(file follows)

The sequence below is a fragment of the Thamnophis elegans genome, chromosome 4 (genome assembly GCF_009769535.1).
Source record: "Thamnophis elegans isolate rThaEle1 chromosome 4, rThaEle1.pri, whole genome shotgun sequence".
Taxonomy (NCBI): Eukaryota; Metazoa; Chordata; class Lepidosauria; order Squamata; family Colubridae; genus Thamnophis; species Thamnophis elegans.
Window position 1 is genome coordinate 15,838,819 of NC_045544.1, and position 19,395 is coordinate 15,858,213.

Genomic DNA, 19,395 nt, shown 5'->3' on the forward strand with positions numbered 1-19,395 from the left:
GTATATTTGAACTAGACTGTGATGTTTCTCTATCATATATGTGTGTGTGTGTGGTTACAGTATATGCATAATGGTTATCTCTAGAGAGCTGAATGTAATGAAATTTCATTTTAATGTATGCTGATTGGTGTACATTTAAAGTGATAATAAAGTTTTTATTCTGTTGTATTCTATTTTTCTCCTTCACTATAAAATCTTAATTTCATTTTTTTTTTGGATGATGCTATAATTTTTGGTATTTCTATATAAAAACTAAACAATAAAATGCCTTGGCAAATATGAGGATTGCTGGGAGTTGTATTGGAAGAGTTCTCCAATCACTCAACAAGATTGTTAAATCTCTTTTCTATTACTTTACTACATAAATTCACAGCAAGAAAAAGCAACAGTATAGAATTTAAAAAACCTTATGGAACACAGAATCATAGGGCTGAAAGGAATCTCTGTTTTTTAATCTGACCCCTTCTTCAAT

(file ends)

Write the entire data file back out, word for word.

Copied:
The sequence below is a fragment of the Thamnophis elegans genome, chromosome 4 (genome assembly GCF_009769535.1).
Source record: "Thamnophis elegans isolate rThaEle1 chromosome 4, rThaEle1.pri, whole genome shotgun sequence".
Taxonomy (NCBI): Eukaryota; Metazoa; Chordata; class Lepidosauria; order Squamata; family Colubridae; genus Thamnophis; species Thamnophis elegans.
Window position 1 is genome coordinate 15,838,819 of NC_045544.1, and position 19,395 is coordinate 15,858,213.

Genomic DNA, 19,395 nt, shown 5'->3' on the forward strand with positions numbered 1-19,395 from the left:
GTATATTTGAACTAGACTGTGATGTTTCTCTATCATATATGTGTGTGTGTGTGGTTACAGTATATGCATAATGGTTATCTCTAGAGAGCTGAATGTAATGAAATTTCATTTTAATGTATGCTGATTGGTGTACATTTAAAGTGATAATAAAGTTTTTATTCTGTTGTATTCTATTTTTCTCCTTCACTATAAAATCTTAATTTCATTTTTTTTTTGGATGATGCTATAATTTTTGGTATTTCTATATAAAAACTAAACAATAAAATGCCTTGGCAAATATGAGGATTGCTGGGAGTTGTATTGGAAGAGTTCTCCAATCACTCAACAAGATTGTTAAATCTCTTTTCTATTACTTTACTACATAAATTCACAGCAAGAAAAAGCAACAGTATAGAATTTAAAAAACCTTATGGAACACAGAATCATAGGGCTGAAAGGAATCTCTGTTTTTTAATCTGACCCCTTCTTCAAT